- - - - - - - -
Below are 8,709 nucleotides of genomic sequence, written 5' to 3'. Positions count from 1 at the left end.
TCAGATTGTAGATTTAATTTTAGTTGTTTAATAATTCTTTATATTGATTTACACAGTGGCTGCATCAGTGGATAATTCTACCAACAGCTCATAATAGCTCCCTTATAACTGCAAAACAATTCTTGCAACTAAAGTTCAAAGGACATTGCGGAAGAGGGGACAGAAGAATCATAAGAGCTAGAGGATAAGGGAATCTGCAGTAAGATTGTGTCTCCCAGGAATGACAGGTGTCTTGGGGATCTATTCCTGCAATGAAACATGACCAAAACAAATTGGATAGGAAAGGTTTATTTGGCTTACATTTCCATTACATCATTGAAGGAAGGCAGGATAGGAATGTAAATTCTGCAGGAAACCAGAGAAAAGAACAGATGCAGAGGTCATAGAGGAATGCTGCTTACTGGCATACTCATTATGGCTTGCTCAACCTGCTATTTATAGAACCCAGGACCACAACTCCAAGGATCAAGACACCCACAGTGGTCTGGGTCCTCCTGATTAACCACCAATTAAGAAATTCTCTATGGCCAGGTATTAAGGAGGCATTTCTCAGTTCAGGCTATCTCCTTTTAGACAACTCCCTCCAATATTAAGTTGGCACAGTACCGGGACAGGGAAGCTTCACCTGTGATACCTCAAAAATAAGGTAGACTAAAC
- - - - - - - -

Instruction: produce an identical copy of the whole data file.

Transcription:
Below are 8,709 nucleotides of genomic sequence, written 5' to 3'. Positions count from 1 at the left end.
TCAGATTGTAGATTTAATTTTAGTTGTTTAATAATTCTTTATATTGATTTACACAGTGGCTGCATCAGTGGATAATTCTACCAACAGCTCATAATAGCTCCCTTATAACTGCAAAACAATTCTTGCAACTAAAGTTCAAAGGACATTGCGGAAGAGGGGACAGAAGAATCATAAGAGCTAGAGGATAAGGGAATCTGCAGTAAGATTGTGTCTCCCAGGAATGACAGGTGTCTTGGGGATCTATTCCTGCAATGAAACATGACCAAAACAAATTGGATAGGAAAGGTTTATTTGGCTTACATTTCCATTACATCATTGAAGGAAGGCAGGATAGGAATGTAAATTCTGCAGGAAACCAGAGAAAAGAACAGATGCAGAGGTCATAGAGGAATGCTGCTTACTGGCATACTCATTATGGCTTGCTCAACCTGCTATTTATAGAACCCAGGACCACAACTCCAAGGATCAAGACACCCACAGTGGTCTGGGTCCTCCTGATTAACCACCAATTAAGAAATTCTCTATGGCCAGGTATTAAGGAGGCATTTCTCAGTTCAGGCTATCTCCTTTTAGACAACTCCCTCCAATATTAAGTTGGCACAGTACCGGGACAGGGAAGCTTCACCTGTGATACCTCAAAAATAAGGTAGACTAAAC